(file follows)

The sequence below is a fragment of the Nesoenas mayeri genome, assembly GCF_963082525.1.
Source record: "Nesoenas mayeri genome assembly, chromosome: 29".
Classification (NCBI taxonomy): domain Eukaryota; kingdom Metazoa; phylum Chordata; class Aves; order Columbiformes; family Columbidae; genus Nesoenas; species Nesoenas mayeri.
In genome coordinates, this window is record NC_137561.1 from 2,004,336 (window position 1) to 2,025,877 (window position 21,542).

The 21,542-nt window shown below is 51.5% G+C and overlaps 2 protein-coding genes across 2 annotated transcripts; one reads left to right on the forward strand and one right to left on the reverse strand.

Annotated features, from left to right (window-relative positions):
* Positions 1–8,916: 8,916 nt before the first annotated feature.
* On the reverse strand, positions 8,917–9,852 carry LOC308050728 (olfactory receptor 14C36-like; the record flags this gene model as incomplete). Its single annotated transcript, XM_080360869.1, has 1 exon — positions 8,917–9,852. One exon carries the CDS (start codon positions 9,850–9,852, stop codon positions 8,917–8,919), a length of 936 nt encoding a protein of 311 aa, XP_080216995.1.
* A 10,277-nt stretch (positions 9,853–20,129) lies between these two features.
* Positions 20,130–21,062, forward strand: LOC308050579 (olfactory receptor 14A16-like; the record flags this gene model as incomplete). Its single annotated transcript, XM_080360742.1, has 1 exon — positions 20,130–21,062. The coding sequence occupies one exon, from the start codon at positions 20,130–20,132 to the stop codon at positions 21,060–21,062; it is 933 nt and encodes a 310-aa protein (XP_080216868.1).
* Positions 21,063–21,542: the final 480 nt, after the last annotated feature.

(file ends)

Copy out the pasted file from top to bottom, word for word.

The sequence below is a fragment of the Nesoenas mayeri genome, assembly GCF_963082525.1.
Source record: "Nesoenas mayeri genome assembly, chromosome: 29".
Classification (NCBI taxonomy): domain Eukaryota; kingdom Metazoa; phylum Chordata; class Aves; order Columbiformes; family Columbidae; genus Nesoenas; species Nesoenas mayeri.
In genome coordinates, this window is record NC_137561.1 from 2,004,336 (window position 1) to 2,025,877 (window position 21,542).

The 21,542-nt window shown below is 51.5% G+C and overlaps 2 protein-coding genes across 2 annotated transcripts; one reads left to right on the forward strand and one right to left on the reverse strand.

Annotated features, from left to right (window-relative positions):
* Positions 1–8,916: 8,916 nt before the first annotated feature.
* On the reverse strand, positions 8,917–9,852 carry LOC308050728 (olfactory receptor 14C36-like; the record flags this gene model as incomplete). Its single annotated transcript, XM_080360869.1, has 1 exon — positions 8,917–9,852. One exon carries the CDS (start codon positions 9,850–9,852, stop codon positions 8,917–8,919), a length of 936 nt encoding a protein of 311 aa, XP_080216995.1.
* A 10,277-nt stretch (positions 9,853–20,129) lies between these two features.
* Positions 20,130–21,062, forward strand: LOC308050579 (olfactory receptor 14A16-like; the record flags this gene model as incomplete). Its single annotated transcript, XM_080360742.1, has 1 exon — positions 20,130–21,062. The coding sequence occupies one exon, from the start codon at positions 20,130–20,132 to the stop codon at positions 21,060–21,062; it is 933 nt and encodes a 310-aa protein (XP_080216868.1).
* Positions 21,063–21,542: the final 480 nt, after the last annotated feature.